By NestorE. Arellano
Does you business need some help with IT issues? Are you looking for someone to fill in for a temporary absence?
For some businesses hiring a regular employee might not be an option due to budget constraints.
Increasingly many small and medium sized businesses (SMBs) as well as larger enterprises are turning to interns and trade school students for help.
In a majority of instances, this alternative has proven to be beneficial for both employer and student. The intern gains valuable hands-on experience, a chance to practice their training, mentorship as well as develop contacts for future employment. Employers that do their homework, get their crack at skilled individuals, fresh with tech knowledge and an eagerness to prove themselves in the workplace for the brief period that the program covers.
The practice need not be expensive either as government and industry associations often provide wage subsidies as an incentive to companies that hire interns and students. Subsidy arrangements typically involve the organization shouldering part of the talent’s salary.
Related story: How to hire a tech-savvy student worker
Here are some sites you can visit to learn more about how to get assistance:
Apprenticeship Job Creation Tax Credit – This Government Canada and Canada Revenue Agency (CRA) program provides a tax credit of equal to 10 per cent of the salary of an apprentice that your business hires. The maximum credit is $2,000 per year. Find out more about the Apprenticeship Job Creation Tax Credit here.
Connect Canada – A federally funded national internship program. Internships last four to six months with at least 50 per cent of the intern’s time spend at facilities of the industry partner. The value of the stipend is $10,000, paid for equally by Connect Canada and the industry partner. Connect Canada recently announced a $5-million, five year-program to place 750 master’s and PhD students across the country by 2016.
Canada Science and Technology Internship – The CSTI provides opportunities for recent graduates of science or engineering courses to gain relevant work experience within their field of studies. Any non-federal government organization can apply for this assistance when it hires an eligible intern. The maximum contribution per internship from the program is $13,200 over a period of 52 weeks. Get more details here.
Small Business Internship Program – An Industry Canada program, the SBIP enables Small businesses to hire a student for a 12-week period to work on information and communication technology projects. Businesses are given up to $10,000 towards the intern’s salary. Businesses are responsible for paying 25 per cent of the intern’s wages and related costs. The program reimburses the employer for the remaining 75 per cent of the cost. Learn more about the SBIP here.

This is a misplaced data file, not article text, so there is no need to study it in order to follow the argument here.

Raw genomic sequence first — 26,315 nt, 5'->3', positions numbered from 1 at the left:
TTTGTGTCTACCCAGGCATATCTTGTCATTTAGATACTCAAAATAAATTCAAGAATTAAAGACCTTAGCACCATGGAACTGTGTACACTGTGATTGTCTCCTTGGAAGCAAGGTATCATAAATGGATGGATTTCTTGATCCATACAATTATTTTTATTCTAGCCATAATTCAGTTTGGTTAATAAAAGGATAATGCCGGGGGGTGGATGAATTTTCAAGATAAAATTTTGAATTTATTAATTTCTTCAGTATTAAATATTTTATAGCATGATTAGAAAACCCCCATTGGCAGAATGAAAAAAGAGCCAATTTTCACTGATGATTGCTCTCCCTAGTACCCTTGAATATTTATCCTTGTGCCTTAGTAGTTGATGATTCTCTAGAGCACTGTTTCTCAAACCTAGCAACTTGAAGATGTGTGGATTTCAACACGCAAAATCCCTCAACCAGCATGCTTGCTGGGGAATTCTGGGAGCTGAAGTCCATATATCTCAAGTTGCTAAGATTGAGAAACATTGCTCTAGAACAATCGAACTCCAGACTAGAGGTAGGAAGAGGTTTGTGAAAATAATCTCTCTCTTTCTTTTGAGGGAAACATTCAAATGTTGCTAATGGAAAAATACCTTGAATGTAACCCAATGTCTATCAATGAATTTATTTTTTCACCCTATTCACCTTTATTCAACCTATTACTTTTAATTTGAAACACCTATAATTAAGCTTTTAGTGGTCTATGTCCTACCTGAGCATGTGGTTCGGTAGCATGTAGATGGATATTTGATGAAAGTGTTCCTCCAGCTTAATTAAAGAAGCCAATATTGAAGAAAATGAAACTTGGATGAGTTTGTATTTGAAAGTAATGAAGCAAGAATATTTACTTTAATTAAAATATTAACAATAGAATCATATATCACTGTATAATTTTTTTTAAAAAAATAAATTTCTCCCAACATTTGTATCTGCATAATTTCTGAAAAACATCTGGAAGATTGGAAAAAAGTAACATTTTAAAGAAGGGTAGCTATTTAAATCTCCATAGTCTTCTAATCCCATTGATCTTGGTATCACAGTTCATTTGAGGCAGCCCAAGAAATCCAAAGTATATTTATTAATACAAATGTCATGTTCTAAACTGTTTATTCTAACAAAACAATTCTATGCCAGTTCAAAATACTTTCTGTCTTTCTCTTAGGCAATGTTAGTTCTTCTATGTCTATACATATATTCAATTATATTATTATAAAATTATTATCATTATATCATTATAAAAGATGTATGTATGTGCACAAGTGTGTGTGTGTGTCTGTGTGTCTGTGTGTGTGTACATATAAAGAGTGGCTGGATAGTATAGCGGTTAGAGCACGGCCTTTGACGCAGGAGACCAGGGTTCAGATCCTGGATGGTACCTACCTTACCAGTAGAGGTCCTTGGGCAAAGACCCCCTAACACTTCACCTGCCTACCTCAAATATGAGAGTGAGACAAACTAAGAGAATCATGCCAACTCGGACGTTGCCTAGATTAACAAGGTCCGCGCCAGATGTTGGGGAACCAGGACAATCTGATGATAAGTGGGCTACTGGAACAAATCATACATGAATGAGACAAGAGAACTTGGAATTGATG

Canada Summer Job – The opening of the CNE signals that summer is on its way out. But it’s never too late to plan for next year. Government Canada’s Canada Summer Job program could help you pay up to 50 per cent of an eligible full-time student. Students must be 15 to 30-years-old and your business must have more than 50 full-time employees Get more info here.
Alberta Innovates r&D Associates program – Government Alberta’s Advanced Education and Technology offers financial assistance to Alberta-based companies to recruit Master’s and PhD graduates to conduct research that will help accelerate their business’s growth. The annual stipend is $55,000 for up to two years. An annual research allowance of $7,000 is also included to cover qualified costs. Majority of the employee’s time must be spent on research and development activities. Find out how to apple here.
Career Focus – This wage subsidy helps businesses pay part of the salary of college or university graduates employed in positions that provide work experience relevant to their career. Employer must provide full-time work for four months to year and give coaching and experience in the graduates field of study. Learn more here.
Youth Employment and Training Programs (Nunavut) – Your business can receive money for hiring unemployed, underemployed or out of school Aboriginal and Inuit youth of the Kitikmeot Region. Find out more here
General Employment and Training Programs (Nunavut) – The KitikmeotEconomic Development Commission also has a program that provides money and workplace support for business that hire unemployed individuals or persons with disabilities in the Kitikmeot Region. Learn more here.
Student Work and Services Program (Newfoundlandand Labrador) – For-profit and not-for-profit business may get wage subsidy for hiring a post-secondary student. Businesses could receive $5.00 per hour towards the student’s salary for a minimum of five weeks to a maximum of 14 weeks. Apply here.
Computer Animation and Special Effects Tax Credit (Ontario) – Find out if your company qualifies for a 20 per cent refundable tax credit based on labour expenses for performing computer animation and special effects activities. View your options here.
Manitoba Mentorships – Businesses in Manitoba can get wage subsidies of $3.40 per hour for up to 200 hours of employment. To qualify, employers must provide an average of eight to 16 hours per week of part-time career related employment for post-secondary students during the school term. Visit this Web site for additional information.
For more on government wage subsidy programs visit the Canada Business page of the Government of Canada Web site.
Nestor Arellano is a Senior Writer at ITBusiness.ca. Follow him on Twitter, connect with him on LinkedIn, read his blogs on ITBusiness.ca Blogs, email nestor at firstname.lastname@example.org and join the ITBusiness.ca Facebook Page.